Ex-1MDB CFO says didn’t know millions given to fake Aabar, as same address shared with real Aabar

KUALA LUMPUR : The former chief financial officer of 1Malaysia Development Berhad (1MDB) today told the court that he was previously unaware that the government-owned company was actually dealing with and giving money to was a company that was sharing a similar name and same address as the actual Abu Dhabi firm Aabar Investments PJS.

Azmi Tahir was testifying as the 12th prosecution witness in Najib’s trial involving over US$2 billion of funds allegedly misappropriated from 1MDB.

Azmi told the court about a series of convoluted arrangements and transactions that saw hundreds of millions of US dollars from 1MDB subsidiaries flowing out to what is now known to be the fake Aabar. The only difference is that the fake Aabar has an additional word “Limited” at the end.

At the time of the complex deals and transactions however, Azmi said even the 1MDB board did not know of the fake Aabar.

Two separate agreements with fake and real Aabar

For example when speaking about events related to 1MDB raising funds by borrowing from Deutsche Bank in order to buy back share options from Aabar, Azmi said he had not realised that 1MDB subsidiary 1MDB Energy Limited (1MEL) was signing two agreements with two different Aabar companies.

In order to raise funds to buy an independent power plant, 1MEL had taken on debt by issuing a US$1.75 billion bond, with the bond guaranteed by Abu Dhabi’s International Petroleum Investment Company (IPIC).

Datuk Seri Najib Razak is pictured at Kuala Lumpur High court November 11, 2021. — Picture by Ahmad Zamzahuri
Datuk Seri Najib Razak is pictured at Kuala Lumpur High court November 11, 2021. — Picture by Ahmad Zamzahuri

In exchange for IPIC’s guarantee, 1MEL signed a May 18, 2012 agreement with IPIC subsidiary Aabar Investments PJS to give the latter an option or the right to buy over 49 per cent of shares at RM1.225 billion at any point in time within 10 years from the bond issuance.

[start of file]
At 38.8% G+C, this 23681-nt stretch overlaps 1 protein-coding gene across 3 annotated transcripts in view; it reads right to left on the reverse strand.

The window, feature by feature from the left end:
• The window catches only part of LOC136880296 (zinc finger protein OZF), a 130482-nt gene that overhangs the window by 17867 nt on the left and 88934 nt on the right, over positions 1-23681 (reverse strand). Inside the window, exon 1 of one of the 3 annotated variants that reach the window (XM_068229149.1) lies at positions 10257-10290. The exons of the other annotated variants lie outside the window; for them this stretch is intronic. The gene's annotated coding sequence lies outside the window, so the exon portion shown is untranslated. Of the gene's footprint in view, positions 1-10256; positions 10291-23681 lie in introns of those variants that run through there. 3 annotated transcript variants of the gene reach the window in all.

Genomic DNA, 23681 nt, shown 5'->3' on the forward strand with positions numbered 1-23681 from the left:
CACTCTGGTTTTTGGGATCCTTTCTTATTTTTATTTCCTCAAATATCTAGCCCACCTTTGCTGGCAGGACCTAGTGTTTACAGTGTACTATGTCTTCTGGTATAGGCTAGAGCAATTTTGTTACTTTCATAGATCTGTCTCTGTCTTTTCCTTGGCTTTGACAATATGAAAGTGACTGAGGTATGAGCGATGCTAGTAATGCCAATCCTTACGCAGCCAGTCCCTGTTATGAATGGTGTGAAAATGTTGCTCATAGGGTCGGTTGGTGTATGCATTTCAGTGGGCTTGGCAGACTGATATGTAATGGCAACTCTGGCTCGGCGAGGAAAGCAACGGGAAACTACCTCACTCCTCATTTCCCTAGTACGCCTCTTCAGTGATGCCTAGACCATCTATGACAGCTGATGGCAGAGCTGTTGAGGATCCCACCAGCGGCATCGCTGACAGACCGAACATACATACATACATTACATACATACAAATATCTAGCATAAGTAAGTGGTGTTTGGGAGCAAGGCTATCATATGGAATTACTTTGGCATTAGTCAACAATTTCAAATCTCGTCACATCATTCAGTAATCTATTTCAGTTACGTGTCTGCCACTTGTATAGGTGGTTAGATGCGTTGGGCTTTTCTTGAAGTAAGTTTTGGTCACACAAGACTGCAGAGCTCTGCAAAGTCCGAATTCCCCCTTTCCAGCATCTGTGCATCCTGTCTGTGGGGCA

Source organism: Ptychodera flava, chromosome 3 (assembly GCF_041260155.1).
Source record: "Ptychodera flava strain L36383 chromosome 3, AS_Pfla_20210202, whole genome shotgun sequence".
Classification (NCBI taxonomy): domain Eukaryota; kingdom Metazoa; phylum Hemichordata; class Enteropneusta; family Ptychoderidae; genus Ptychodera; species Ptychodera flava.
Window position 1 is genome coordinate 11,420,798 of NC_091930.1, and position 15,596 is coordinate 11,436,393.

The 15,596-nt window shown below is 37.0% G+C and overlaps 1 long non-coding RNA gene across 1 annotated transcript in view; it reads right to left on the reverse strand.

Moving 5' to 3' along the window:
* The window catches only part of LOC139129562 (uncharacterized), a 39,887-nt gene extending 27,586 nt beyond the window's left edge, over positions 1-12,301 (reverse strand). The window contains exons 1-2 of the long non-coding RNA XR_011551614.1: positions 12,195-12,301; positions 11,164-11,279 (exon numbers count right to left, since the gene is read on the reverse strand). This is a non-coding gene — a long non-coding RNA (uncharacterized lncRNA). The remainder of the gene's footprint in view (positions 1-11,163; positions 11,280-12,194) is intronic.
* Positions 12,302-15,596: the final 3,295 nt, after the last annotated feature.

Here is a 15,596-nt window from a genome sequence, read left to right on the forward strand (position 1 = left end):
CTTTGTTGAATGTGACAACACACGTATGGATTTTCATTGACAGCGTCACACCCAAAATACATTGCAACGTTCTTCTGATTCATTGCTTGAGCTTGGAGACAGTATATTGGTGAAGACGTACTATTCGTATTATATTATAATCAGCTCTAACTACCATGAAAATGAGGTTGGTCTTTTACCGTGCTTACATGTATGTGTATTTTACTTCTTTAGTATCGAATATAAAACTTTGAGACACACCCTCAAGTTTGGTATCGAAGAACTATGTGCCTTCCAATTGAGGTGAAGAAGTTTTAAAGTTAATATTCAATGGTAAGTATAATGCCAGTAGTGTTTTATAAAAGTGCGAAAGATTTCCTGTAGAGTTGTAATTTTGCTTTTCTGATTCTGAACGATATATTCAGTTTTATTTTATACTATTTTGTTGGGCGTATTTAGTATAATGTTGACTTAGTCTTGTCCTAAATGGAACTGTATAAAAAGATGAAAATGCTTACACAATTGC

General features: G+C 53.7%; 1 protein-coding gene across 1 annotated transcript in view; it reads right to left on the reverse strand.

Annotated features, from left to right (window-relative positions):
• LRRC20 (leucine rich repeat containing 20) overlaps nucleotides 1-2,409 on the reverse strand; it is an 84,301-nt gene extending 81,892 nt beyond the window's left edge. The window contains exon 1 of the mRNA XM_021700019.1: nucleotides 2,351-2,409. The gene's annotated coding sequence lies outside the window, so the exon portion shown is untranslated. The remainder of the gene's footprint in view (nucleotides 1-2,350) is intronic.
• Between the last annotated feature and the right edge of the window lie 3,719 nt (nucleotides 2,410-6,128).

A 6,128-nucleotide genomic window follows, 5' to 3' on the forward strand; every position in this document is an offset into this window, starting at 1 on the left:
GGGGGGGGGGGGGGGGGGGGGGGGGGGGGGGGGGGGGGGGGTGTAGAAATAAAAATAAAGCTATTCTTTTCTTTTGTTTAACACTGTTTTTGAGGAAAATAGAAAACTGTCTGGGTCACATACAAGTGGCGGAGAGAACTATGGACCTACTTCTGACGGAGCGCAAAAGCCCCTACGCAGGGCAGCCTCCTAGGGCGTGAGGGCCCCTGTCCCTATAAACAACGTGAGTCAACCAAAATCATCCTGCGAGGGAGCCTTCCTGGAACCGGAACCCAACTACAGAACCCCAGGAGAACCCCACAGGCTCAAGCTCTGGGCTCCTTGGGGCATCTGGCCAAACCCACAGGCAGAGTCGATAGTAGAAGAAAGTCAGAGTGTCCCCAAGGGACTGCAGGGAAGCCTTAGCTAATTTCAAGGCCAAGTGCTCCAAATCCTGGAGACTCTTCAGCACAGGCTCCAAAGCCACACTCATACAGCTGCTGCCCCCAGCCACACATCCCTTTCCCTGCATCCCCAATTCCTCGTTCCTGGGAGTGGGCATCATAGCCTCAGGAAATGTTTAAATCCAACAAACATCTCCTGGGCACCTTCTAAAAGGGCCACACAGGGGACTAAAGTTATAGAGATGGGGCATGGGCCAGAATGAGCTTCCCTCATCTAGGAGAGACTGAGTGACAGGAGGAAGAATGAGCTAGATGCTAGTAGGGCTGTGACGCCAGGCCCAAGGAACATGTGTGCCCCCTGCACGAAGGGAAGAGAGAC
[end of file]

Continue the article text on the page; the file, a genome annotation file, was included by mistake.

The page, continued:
Separately, 1MEL signed a May 21, 2012 agreement with IPIC’s purported subsidiary Aabar Investments PJS Limited (now known to be a fake firm), regarding the payment of money to Aabar as collateral deposit in return for Aabar helping to secure the IPIC guarantee of the US$1.75 billion bond.

“I never knew before this that there is a difference between the names of the two Aabar. Even the 1MDB board of directors and management also did not notice this difference.

“This is because the two agreements — Option Agreement and Collaboration for Credit Enhancement — used the same company address for the two Aabar names. Besides that, both Aabar were represented by the same person which is Al-Husseiny,” Azmi said, referring to the real Aabar’s CEO Mohamed Badawy Al-Husseiny.

Previously, former 1MDB CEO Datuk Shahrol Azral Ibrahim Halmi had also said he did not realise that there was a difference between the two Aabar when he signed the May 21, 2012 agreement for the collateral deposit or security deposit from 1MEL to Aabar, due to similarities such as the office address and the agreement using “Aabar Investments” as the short form for the company’s name.

On May 22, 2012 when part of the money raised from the US$1.75 billion bonds came into 1MEL’s Falcon Bank account in Hong Kong, the almost US$577 million was transferred out on the same day to the fake Aabar’s BSI account in Lugano, Switzerland.

In and out on the same day, again

Today, Azmi also spoke of a similar situation involving a separate 1MDB unit called 1MDB Energy (Langat) Limited (1MELL), which had signed an October 17, 2012 agreement with the real Aabar to give the latter the option to buy a 49 per cent stake at RM862.4 million within a 10-year period of a separate US$1.75 billion bond issuance to buy over power plant assets.

Just like 1MEL in May 2012, 1MELL too had signed an October 19, 2012 agreement with the fake Aabar to pay a collateral deposit or security deposit to the fake Aabar in return for IPIC’s guarantee.

Azmi said the 1MDB board, management, and himself did not know that there were two Aabar involved in the October 2012 agreements signed by 1MELL, due to the same details being given for the two Aabar companies.

After successfully raising funds of US$1.75 billion on October 19, 2012, a US$790,354,855 sum (US$790 million) was swiftly transferred out from 1MELL’s account in Falcon Bank to the fake Aabar as a security deposit. (This US$790 million was 45 per cent or almost half of the US$1.75 billion raised by 1MELL.)

Auditor-general’s department asks about Aabar